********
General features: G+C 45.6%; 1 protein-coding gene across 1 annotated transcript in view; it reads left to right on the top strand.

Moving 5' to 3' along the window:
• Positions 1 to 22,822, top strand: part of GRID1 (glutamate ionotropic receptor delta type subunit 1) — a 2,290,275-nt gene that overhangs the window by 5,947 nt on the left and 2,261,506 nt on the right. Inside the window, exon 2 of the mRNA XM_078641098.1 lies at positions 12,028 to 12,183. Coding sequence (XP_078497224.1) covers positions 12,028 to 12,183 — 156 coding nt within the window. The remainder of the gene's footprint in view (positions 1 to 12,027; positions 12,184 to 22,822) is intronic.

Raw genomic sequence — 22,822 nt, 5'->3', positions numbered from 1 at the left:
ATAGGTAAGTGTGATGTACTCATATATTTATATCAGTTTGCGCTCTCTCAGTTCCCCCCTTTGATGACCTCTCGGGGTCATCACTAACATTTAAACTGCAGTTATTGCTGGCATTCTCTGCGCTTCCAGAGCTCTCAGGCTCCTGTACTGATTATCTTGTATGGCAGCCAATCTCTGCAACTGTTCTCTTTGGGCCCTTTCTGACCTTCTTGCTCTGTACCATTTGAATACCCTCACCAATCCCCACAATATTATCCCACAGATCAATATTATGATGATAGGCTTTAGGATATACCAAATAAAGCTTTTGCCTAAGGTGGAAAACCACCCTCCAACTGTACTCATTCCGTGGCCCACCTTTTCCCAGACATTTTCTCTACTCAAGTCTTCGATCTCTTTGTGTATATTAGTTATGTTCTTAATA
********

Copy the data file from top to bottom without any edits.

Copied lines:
General features: G+C 45.6%; 1 protein-coding gene across 1 annotated transcript in view; it reads left to right on the top strand.

Moving 5' to 3' along the window:
• Positions 1 to 22,822, top strand: part of GRID1 (glutamate ionotropic receptor delta type subunit 1) — a 2,290,275-nt gene that overhangs the window by 5,947 nt on the left and 2,261,506 nt on the right. Inside the window, exon 2 of the mRNA XM_078641098.1 lies at positions 12,028 to 12,183. Coding sequence (XP_078497224.1) covers positions 12,028 to 12,183 — 156 coding nt within the window. The remainder of the gene's footprint in view (positions 1 to 12,027; positions 12,184 to 22,822) is intronic.

Raw genomic sequence — 22,822 nt, 5'->3', positions numbered from 1 at the left:
ATAGGTAAGTGTGATGTACTCATATATTTATATCAGTTTGCGCTCTCTCAGTTCCCCCCTTTGATGACCTCTCGGGGTCATCACTAACATTTAAACTGCAGTTATTGCTGGCATTCTCTGCGCTTCCAGAGCTCTCAGGCTCCTGTACTGATTATCTTGTATGGCAGCCAATCTCTGCAACTGTTCTCTTTGGGCCCTTTCTGACCTTCTTGCTCTGTACCATTTGAATACCCTCACCAATCCCCACAATATTATCCCACAGATCAATATTATGATGATAGGCTTTAGGATATACCAAATAAAGCTTTTGCCTAAGGTGGAAAACCACCCTCCAACTGTACTCATTCCGTGGCCCACCTTTTCCCAGACATTTTCTCTACTCAAGTCTTCGATCTCTTTGTGTATATTAGTTATGTTCTTAATA